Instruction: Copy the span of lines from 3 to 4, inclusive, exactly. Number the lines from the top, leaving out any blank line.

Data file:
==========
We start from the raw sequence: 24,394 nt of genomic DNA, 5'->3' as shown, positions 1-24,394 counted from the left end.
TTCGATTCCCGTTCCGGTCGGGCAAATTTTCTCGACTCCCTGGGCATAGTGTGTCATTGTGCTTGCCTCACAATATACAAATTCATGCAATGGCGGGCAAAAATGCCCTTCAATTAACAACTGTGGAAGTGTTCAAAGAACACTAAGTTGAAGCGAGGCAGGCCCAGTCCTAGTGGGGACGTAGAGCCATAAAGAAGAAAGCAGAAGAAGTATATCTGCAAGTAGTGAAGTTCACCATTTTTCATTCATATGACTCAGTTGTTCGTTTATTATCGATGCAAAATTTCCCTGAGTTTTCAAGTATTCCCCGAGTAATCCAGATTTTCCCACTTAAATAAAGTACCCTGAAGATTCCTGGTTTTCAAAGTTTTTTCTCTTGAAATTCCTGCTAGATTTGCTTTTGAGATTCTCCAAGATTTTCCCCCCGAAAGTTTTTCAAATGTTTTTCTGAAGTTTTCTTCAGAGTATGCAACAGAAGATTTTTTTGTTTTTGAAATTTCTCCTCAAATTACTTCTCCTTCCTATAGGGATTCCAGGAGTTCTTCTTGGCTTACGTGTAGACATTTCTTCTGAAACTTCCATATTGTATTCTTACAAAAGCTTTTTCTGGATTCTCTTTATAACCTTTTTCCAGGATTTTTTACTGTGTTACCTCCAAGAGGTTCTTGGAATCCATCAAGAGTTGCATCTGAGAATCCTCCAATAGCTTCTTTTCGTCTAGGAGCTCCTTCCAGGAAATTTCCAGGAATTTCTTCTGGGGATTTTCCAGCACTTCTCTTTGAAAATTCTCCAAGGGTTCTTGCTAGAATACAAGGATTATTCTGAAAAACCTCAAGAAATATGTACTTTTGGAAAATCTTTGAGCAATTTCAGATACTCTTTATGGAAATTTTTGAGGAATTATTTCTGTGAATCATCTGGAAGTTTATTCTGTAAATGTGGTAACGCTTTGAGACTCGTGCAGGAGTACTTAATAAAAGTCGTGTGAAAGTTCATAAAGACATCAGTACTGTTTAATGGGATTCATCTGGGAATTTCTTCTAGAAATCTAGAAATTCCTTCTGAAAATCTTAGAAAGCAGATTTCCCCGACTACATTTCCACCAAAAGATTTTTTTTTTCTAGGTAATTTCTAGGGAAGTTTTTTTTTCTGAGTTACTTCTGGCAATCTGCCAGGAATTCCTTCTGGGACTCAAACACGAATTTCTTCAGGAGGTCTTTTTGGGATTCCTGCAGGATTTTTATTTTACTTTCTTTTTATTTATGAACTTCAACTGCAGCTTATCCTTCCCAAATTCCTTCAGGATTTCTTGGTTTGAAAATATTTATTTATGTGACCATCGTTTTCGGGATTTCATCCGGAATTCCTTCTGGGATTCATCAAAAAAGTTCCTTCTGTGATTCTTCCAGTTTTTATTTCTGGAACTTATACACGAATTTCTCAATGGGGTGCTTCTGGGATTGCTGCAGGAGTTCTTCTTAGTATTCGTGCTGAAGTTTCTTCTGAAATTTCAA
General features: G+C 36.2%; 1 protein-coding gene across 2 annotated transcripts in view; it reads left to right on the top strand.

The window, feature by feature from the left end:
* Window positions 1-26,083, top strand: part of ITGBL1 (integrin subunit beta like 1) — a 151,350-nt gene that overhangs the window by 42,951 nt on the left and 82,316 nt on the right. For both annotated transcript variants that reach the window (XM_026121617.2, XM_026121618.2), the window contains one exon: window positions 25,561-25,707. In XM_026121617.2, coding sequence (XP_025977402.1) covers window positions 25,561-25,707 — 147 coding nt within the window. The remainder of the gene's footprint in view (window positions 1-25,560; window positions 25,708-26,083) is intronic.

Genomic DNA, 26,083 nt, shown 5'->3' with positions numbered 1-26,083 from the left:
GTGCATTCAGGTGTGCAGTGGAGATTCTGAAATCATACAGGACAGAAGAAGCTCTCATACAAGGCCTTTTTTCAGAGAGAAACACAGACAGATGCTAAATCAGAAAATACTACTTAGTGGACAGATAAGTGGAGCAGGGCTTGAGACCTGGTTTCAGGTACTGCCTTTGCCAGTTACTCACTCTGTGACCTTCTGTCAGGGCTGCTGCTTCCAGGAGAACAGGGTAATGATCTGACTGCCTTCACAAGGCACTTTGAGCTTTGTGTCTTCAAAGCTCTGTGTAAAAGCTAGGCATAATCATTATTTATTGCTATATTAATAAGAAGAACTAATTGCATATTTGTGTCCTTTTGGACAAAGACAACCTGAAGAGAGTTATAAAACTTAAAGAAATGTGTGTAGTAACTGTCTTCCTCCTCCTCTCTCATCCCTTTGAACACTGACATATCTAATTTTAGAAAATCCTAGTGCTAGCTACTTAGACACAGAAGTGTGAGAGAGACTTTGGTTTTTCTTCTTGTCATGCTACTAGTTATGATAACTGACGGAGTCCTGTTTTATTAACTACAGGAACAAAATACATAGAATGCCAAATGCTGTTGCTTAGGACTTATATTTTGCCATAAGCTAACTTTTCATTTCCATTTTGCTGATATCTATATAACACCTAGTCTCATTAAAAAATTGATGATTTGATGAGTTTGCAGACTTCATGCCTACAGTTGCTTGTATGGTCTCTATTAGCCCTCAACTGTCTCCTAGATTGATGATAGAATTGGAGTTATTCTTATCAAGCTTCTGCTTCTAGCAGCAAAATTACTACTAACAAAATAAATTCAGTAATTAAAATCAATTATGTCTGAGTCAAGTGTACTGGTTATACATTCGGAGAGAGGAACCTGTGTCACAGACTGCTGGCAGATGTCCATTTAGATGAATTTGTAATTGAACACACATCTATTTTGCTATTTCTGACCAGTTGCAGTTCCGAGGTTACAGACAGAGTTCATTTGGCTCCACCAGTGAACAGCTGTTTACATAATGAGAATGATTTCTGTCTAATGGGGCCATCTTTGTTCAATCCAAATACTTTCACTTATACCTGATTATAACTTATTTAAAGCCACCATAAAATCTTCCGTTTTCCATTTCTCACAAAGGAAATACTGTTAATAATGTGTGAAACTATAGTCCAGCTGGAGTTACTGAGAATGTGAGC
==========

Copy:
General features: G+C 36.2%; 1 protein-coding gene across 2 annotated transcripts in view; it reads left to right on the top strand.

The window, feature by feature from the left end: